Highgate Senior Living Blog

Slideshow: 7 Common Emotions Caregivers Experience

To give the best care you can, it helps to know the kinds of feelings that might come up.

Daughter providing comfort to her mother

When you become a family caregiver, there are a lot of emotions that are bound to surface, from fear of all the things that “might” happen while being a caregiver to tiredness because you cannot fall asleep while worrying about the many stressors that come with being a caregiver.

You may have great days when you feel a deep sense of fulfillment and connection and hard days, filled with guilt, grief, or anger. Some of these feelings happen right away, and others do not surface until you have been caregiving for a while.

The Importance of Emotional Health

Whatever your situation, it is important to remember that all of your emotions about caregiving are not only allowed but also valid and important. When it comes to emotional health, there is no such thing as a good or bad feeling. Emotions live in the most primitive part of the brain — the one that has been around the longest and has evolved to help people make choices to stay safe in the world. They serve a purpose.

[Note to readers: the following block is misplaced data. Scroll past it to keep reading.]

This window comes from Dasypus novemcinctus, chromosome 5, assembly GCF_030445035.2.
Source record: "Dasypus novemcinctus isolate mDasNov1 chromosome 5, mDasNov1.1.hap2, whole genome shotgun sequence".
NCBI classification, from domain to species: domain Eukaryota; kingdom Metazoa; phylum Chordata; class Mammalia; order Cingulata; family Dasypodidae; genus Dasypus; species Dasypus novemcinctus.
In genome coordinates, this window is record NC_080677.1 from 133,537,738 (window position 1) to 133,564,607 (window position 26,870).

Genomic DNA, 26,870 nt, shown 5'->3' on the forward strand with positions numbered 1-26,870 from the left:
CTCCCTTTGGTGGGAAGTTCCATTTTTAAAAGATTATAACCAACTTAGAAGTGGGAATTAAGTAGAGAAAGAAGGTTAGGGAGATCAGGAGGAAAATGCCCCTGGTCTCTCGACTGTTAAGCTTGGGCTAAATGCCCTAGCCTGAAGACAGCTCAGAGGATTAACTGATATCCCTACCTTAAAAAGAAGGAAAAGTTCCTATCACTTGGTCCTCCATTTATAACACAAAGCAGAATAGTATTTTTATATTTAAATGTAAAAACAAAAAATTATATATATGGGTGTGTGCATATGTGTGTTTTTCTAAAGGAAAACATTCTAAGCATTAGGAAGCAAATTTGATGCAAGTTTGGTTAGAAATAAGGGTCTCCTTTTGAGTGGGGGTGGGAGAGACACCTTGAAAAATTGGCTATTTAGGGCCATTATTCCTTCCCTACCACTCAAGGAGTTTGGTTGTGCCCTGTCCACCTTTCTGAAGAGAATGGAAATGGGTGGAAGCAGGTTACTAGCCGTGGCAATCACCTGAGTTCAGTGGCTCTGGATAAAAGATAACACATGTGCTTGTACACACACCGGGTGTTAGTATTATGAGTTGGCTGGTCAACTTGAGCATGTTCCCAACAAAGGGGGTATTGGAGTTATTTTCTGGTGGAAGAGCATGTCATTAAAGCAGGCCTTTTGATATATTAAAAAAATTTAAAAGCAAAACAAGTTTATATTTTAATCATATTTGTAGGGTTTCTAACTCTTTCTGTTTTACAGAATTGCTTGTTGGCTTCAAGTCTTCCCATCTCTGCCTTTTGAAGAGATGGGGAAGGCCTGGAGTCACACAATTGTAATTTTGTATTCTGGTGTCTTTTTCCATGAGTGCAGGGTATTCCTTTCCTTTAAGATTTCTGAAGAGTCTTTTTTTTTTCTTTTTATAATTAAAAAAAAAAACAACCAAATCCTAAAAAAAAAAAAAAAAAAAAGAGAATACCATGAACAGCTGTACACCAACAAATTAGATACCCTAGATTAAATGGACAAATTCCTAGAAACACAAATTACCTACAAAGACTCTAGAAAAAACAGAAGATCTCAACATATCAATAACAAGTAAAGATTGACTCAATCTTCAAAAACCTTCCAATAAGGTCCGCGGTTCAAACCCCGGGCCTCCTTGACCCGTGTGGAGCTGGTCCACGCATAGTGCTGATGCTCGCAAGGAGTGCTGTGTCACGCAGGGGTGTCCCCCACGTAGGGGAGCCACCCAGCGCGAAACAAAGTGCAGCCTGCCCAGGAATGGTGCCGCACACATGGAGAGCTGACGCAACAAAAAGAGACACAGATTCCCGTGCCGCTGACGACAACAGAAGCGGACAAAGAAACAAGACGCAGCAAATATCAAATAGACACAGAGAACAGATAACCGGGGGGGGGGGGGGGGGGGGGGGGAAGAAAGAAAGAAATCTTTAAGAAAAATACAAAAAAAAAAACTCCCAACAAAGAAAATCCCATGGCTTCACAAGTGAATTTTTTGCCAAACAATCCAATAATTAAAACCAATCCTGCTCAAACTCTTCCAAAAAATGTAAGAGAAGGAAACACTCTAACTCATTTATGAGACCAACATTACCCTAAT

If you do not deal with your emotions, you might experience poor sleep, illness, trouble coping, stress eating, substance abuse, caregiver stress and burnout, and more. On the other hand, when you pay attention to your emotions and find productive ways to express them, you and your loved one will be able to cope better in the future.

To give the best care you can, it helps to know the kinds of feelings that might come up. Here is a look at seven common emotions caregivers face.

How to Cope

If there is one emotion that nearly anyone caring for an aging loved one can count on feeling, it is guilt. Fortunately, caregiving does not have to be a guilt-ridden experience.

Download How to Cope with Caregiver Guilt when Deciding on Long-Term Care, a guide for family caregivers who are struggling with feelings of guilt.

How to Cope with Caregiver Guilt When Deciding on Long-Term Care